Wednesday, March 9, 2011

"Bieganski" as Scapegoat for the Power Elite

QUIZ: From the two photos, below, select the photo of an alleged anti-Semite:

Ron Schiller, NPR Executive source

 Polish peasants source

One of the arguments of "Bieganski": power elites exploit the Brute Polak stereotype as a scapegoat. "We," the power elites insist "are not and could never be so debased, so low, so animal, as to be racist, white supremacist, or anti-Semitic. We are modern atheists, not old-fashioned religious kooks; we are well-educated, not ignorant peasants; we are evolved, not animalistic. Look to low, poor, dirty, poor, manual laborers, peasants, 'bitter clingers,' for racism, white supremacy, and anti-Semitism. We have solved all that, and we are beyond it."

Ironically, the power elites' exploitation of the Bieganski stereotype to scapegoat Poles and other poor, relatively powerless, underclasses is parallel to arguments advanced by the very people who gave us Scientific Racism, which reached its demonic nadir in Nazism, as chapters three and chapter seven of "Bieganski" show.

One tragic expression of this perverted, but very popular, worldview was the number of people who insisted that Germany could never harm the Jews because "Germany is clean, modern, secular, scientific, advanced! Such people could never do anything really bad! Surely the Germans are nothing like the ignorant, backward, Catholic, medieval peasants who are really responsible for all the trouble in the world!" One reads sentences like this again and again, from memoirs of the rich and powerful who made the decisions that allowed Hitler to get and keep power, to the memoirs of Jews who were certain than modern, educated, Germans would never hurt them.

There is a parallel in America. When Americans speak of white supremacy, they, even in the word choices they make, blame poor whites, rather than power elites. When Americans, even in jest, voice white supremacist world views, they often unconsciously adopt a Southern accent. They condemn white supremacists as "rednecks," "trailer trash," and "white trash." All these terms specifically target the poor. "Redneck" refers to the back of the neck burned by the sun on those farm laborers who worked hours out in the field. "Trailer trash" refers to people too poor to afford conventional housing. "White trash" refers to those whites in the South, often sharecroppers, just a step above blacks in the social hierarchy, who were too poor to be part of the ruling class. When we use these words, we unquestioningly accept, we invest in, the elite's self-serving lies about the poor.

Recently a member of the American power elite was caught on hidden camera expressing views that sound to many like anti-Semitism. The stereotype of an anti-Semite is a Polish peasant. Ron Schiller, an NPR executive, is no peasant, no Pole, and no friend of Christianity. He makes, and accepts without protest, some questionable statements about Jews, all the same. Video


  1. Schiller's been outed for the liberal bigot that he is. His career is over unless the Aspen Institute wants to take on such a man of ill repute. He is a very dishonorable man who as CEO controlled one of the most powerful radio stations, NPR, listened to and adored by liberal America. The peasant/redneck/tea party remarks exemplify an alarming ignorance of what this country, the USA, is all about.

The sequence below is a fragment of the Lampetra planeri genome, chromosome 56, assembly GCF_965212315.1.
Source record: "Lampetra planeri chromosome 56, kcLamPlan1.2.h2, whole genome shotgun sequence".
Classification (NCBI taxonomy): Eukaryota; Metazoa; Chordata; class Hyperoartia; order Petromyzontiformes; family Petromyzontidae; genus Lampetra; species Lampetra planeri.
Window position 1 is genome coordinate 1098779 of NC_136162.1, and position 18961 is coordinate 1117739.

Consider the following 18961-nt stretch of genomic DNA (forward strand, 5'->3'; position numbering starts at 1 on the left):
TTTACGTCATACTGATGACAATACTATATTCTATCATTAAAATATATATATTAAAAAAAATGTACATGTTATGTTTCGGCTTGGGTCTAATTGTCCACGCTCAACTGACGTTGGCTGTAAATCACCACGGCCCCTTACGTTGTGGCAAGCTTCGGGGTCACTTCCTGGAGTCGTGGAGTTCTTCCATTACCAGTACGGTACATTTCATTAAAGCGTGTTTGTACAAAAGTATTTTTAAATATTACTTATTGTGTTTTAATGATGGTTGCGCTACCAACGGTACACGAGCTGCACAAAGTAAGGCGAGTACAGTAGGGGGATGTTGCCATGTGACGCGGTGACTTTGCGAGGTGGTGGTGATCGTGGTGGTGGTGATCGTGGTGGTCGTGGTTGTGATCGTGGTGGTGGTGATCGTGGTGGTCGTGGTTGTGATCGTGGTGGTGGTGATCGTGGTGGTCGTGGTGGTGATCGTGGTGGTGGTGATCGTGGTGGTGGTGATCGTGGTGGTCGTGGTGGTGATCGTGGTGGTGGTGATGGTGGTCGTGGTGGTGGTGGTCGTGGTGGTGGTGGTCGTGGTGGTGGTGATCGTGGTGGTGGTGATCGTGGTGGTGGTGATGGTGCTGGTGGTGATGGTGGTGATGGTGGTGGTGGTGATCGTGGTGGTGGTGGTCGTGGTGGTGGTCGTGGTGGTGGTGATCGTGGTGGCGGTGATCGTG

As far as America's "elite self serving lies about the poor" and looking down at the peasants/white trash/redneck/trailer trash...I agree with the statement if you amend it to read "liberal elite". These are the same people who are in the super majority at most colleges and universities in this country and I would suspect are behind the reason why you had such a tough time getting your book published.

  2. Billy Szych, thank you for your comment.

    Oh, this just in -- Aspen Institute says no.

  3. Erratum
    I erroneously identified Ron Schiller as the CEO of NPR which is incorrect...he was the Senior VP for fundraising.

    As far as his worse comments, they were aimed at Teaparty members not poor people.

    The below quote was found on the web:
    Ron Schiller previously said he had accepted a position at the Aspen Institute, an organization which, according to its mission statement, aims to "foster values-based leadership encouraging individuals to reflect on the ideals and ideas that define a good society and to provide a neutral and balanced venue for discussing and acting on critical issues."

    However, the Aspen Institute said in a statement Wednesday that Ron Schiller would not be working there.

    "Ron Schiller has informed us that, in light of the controversy surrounding his recent statements, he does not feel that it's in the best interests of the Aspen Institute for him to come work here," the organization said.
    End quote.
    The Aspen statement is pretty mealy mouthed and should have stated that people like Schiller are not wanted there, period. Unless, they are also of the ilk who behind close doors talk trash about the teaparty white trash. Nah, couldn't happen, right?



Bieganski the Blog exists to further explore the themes of the book Bieganski the Brute Polak Stereotype, Its Role in Polish-Jewish Relations and American Popular Culture.
These themes include the false and damaging stereotype of Poles as brutes who are uniquely hateful and responsible for atrocity, and this stereotype's use in distorting WW II history and all accounts of atrocity.
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